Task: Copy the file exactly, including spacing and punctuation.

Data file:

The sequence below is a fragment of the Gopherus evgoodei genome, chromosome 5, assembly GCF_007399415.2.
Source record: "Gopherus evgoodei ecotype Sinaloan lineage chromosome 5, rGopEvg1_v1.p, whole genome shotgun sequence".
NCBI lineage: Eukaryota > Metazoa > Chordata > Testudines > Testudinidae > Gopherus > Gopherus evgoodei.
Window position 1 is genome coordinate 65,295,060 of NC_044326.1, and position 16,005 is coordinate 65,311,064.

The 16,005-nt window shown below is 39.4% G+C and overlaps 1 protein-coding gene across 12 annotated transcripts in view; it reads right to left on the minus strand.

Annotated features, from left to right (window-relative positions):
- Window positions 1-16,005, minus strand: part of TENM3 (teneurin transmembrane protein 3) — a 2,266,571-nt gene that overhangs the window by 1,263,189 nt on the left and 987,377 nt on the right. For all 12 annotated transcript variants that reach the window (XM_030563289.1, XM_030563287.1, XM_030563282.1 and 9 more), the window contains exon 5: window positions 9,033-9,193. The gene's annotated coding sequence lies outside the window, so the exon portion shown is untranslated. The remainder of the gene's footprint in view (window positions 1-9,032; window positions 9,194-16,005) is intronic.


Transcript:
The sequence below is a fragment of the Gopherus evgoodei genome, chromosome 5, assembly GCF_007399415.2.
Source record: "Gopherus evgoodei ecotype Sinaloan lineage chromosome 5, rGopEvg1_v1.p, whole genome shotgun sequence".
NCBI lineage: Eukaryota > Metazoa > Chordata > Testudines > Testudinidae > Gopherus > Gopherus evgoodei.
Window position 1 is genome coordinate 65,295,060 of NC_044326.1, and position 16,005 is coordinate 65,311,064.

The 16,005-nt window shown below is 39.4% G+C and overlaps 1 protein-coding gene across 12 annotated transcripts in view; it reads right to left on the minus strand.

Annotated features, from left to right (window-relative positions):
- Window positions 1-16,005, minus strand: part of TENM3 (teneurin transmembrane protein 3) — a 2,266,571-nt gene that overhangs the window by 1,263,189 nt on the left and 987,377 nt on the right. For all 12 annotated transcript variants that reach the window (XM_030563289.1, XM_030563287.1, XM_030563282.1 and 9 more), the window contains exon 5: window positions 9,033-9,193. The gene's annotated coding sequence lies outside the window, so the exon portion shown is untranslated. The remainder of the gene's footprint in view (window positions 1-9,032; window positions 9,194-16,005) is intronic.